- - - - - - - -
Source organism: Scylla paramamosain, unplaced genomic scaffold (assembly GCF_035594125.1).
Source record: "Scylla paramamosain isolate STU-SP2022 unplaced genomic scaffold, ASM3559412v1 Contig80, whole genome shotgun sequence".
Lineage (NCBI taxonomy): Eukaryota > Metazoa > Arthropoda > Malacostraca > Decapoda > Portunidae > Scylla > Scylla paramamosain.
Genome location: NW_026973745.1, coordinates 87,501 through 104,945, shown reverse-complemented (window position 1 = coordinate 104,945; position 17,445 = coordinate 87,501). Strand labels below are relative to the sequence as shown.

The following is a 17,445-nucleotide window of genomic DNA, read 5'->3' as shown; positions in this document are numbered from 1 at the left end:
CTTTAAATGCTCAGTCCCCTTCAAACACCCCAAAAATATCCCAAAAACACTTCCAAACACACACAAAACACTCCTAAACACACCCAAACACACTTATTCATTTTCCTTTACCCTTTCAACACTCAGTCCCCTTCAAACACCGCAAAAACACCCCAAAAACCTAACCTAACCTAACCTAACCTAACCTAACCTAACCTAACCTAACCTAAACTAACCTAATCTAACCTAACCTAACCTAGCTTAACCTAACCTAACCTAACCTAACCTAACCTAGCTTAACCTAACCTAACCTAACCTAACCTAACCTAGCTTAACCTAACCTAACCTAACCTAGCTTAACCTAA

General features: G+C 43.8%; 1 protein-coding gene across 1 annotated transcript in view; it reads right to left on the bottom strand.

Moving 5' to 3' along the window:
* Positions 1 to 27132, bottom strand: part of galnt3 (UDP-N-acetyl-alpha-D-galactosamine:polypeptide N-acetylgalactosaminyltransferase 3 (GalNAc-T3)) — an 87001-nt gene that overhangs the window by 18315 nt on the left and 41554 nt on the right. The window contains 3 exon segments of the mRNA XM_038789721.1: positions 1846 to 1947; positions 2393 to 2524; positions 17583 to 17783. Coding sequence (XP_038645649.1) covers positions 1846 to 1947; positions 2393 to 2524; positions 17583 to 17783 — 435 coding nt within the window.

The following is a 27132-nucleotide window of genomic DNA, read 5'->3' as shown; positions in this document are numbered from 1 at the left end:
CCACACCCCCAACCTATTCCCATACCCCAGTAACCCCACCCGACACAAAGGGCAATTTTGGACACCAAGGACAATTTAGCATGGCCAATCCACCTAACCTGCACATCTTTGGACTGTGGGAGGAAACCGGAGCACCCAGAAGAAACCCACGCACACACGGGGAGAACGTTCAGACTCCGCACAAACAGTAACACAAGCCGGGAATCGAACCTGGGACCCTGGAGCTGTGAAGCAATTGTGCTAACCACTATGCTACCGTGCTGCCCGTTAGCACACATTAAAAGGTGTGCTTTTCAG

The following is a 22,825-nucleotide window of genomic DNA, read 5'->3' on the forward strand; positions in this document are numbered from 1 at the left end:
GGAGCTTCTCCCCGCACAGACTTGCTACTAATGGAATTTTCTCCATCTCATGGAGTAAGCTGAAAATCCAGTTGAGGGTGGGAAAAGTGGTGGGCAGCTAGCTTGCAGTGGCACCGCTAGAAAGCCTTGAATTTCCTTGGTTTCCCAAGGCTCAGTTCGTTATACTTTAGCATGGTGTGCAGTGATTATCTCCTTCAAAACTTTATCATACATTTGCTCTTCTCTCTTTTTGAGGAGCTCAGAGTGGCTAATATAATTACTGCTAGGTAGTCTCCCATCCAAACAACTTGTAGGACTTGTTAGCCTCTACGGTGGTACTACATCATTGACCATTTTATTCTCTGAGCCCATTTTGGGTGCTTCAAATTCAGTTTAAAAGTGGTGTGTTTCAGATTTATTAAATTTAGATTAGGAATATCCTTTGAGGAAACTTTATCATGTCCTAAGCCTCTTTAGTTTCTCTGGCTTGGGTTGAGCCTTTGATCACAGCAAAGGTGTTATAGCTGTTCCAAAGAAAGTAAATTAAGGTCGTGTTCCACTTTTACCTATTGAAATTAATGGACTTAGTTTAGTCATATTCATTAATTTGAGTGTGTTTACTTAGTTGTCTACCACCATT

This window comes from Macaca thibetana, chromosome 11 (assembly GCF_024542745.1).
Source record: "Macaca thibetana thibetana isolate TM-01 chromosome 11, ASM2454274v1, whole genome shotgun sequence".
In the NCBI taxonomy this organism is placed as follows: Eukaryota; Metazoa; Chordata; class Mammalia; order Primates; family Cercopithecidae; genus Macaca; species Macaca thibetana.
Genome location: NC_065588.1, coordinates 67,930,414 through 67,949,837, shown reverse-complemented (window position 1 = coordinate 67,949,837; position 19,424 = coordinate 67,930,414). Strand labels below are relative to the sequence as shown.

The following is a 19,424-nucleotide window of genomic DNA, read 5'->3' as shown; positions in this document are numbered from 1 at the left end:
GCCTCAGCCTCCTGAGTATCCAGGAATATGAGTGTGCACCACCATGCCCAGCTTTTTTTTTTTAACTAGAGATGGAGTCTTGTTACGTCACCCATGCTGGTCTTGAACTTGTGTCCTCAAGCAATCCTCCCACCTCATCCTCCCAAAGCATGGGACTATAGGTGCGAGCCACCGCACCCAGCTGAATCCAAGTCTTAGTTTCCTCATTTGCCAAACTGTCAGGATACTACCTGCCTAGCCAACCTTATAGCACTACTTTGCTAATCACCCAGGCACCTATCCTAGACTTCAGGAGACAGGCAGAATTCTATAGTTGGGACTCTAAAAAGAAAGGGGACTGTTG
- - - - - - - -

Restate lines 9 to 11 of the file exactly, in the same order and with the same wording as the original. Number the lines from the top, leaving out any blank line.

* Positions 1 to 27132, bottom strand: part of galnt3 (UDP-N-acetyl-alpha-D-galactosamine:polypeptide N-acetylgalactosaminyltransferase 3 (GalNAc-T3)) — an 87001-nt gene that overhangs the window by 18315 nt on the left and 41554 nt on the right. The window contains 3 exon segments of the mRNA XM_038789721.1: positions 1846 to 1947; positions 2393 to 2524; positions 17583 to 17783. Coding sequence (XP_038645649.1) covers positions 1846 to 1947; positions 2393 to 2524; positions 17583 to 17783 — 435 coding nt within the window.

The following is a 27132-nucleotide window of genomic DNA, read 5'->3' as shown; positions in this document are numbered from 1 at the left end:
CCACACCCCCAACCTATTCCCATACCCCAGTAACCCCACCCGACACAAAGGGCAATTTTGGACACCAAGGACAATTTAGCATGGCCAATCCACCTAACCTGCACATCTTTGGACTGTGGGAGGAAACCGGAGCACCCAGAAGAAACCCACGCACACACGGGGAGAACGTTCAGACTCCGCACAAACAGTAACACAAGCCGGGAATCGAACCTGGGACCCTGGAGCTGTGAAGCAATTGTGCTAACCACTATGCTACCGTGCTGCCCGTTAGCACACATTAAAAGGTGTGCTTTTCAG